“Crypto-nomads” are also on the rise, as cryptocurrency trading goes mainstream, offering global, digital currencies without foreign transaction fees or high exchange rates. At this stage, not enough businesses pay or accept payments in cryptocurrency for digital nomads to bypass regular banks. But in future, it’s possible that digital nomads could operate independently of banks, hidden from the prying eyes of tax authorities behind 256-bit encryption — unless tax authorities catch up.
Are locals losing out?
Ask a digital nomad if they’re helping their host country and you’ll get an enthusiastic list of the ways. They’re volunteering on community projects. Bringing new skills. Spending money in the local economy. Paying their host government thousands in sales, lodging, transport and bed taxes — although usually not in income or company taxes, despite working from the country.
Ask a local and you might hear a different story. Yes, nomads are injecting funds into local economies, but this can also price-out locals — particularly when it comes to rent. In 2017, protests swept Europe as locals blamed Airbnb for driving up rents. Mr Canavan likens this to the gentrification of big cities.
“It’s an age-old story: first the artists move in, then the yuppies move in, then the artists have to move out. It’s the same here: the digital nomads move into a place, then the tourists come, then the digital nomads leave,” he says.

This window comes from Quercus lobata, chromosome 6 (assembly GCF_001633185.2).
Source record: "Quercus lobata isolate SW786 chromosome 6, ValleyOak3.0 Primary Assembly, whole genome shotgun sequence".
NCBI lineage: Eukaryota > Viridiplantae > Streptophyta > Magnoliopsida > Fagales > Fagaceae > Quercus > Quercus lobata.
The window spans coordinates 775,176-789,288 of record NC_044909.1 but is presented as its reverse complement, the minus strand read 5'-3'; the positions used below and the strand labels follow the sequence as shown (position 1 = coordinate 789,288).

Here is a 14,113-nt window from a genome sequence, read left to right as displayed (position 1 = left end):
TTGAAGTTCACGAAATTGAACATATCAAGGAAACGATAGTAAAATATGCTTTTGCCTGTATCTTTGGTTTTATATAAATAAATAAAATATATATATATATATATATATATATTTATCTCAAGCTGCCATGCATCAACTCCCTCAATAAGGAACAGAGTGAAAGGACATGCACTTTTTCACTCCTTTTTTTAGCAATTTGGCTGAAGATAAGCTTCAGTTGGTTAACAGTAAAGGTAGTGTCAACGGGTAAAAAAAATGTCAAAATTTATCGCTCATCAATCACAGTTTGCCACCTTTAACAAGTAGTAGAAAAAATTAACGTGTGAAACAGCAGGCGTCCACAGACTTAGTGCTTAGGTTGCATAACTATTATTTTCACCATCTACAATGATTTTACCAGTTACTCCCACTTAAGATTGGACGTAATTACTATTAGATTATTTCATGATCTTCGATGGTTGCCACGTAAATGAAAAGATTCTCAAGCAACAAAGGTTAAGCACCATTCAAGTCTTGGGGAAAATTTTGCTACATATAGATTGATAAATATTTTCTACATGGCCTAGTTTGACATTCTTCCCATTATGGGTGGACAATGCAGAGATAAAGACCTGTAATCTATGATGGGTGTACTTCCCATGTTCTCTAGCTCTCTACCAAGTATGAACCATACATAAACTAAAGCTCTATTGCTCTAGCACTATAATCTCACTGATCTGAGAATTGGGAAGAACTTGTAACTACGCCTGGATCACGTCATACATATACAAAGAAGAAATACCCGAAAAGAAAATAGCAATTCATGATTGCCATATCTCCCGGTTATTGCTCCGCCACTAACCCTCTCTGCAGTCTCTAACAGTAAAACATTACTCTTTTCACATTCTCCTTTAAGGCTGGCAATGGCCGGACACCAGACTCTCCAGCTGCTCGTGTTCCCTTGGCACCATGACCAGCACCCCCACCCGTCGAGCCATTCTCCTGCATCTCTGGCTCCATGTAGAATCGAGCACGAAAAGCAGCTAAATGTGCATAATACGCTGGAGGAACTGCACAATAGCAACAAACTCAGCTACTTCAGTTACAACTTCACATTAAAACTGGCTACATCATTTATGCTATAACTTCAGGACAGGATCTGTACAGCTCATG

“It used to be that artists could go and live anywhere and create with their tools. Now you can be an artist with your computer.
“Digital nomads are kind of artists who can’t paint.”
Nomads argue they’re bringing new skills into their host countries. The influx of tech yuppies to Bali has seen the island dubbed “Silicon Bali”. Skill-sharing is key to the nomad ethos, but how often do locals get a look in?
“I’ve given talks at co-working spaces all over Europe, Asia and North America. There’s locals at those talks too, and they ask questions, and I am always willing to help anyone willing to learn,” says Mr Moreau, who runs Bali’s Digital Marketing Skill Share conference.
“The skills level in the digital marketing sector in Indonesia is low. The more high-level people that are here, the more that benefits the economy.”
Yet this model relies on co-working spaces taking the initiative to host events, and locals hearing about them, being able to afford a ticket and speaking English. Mr Moreau concedes that not all co-working spaces are so proactive: “many are just a shared office”.
Is being a digital nomad ethical?
At best, the digital nomad is a welcome financier of local, often struggling, economies. At worst, nomads are neo-colonialists, reaping cheaper living costs in a wealthy expat bubble.
Human resources expert Angela Knox isn’t confident that it’s possible to be an “ethical” digital nomad.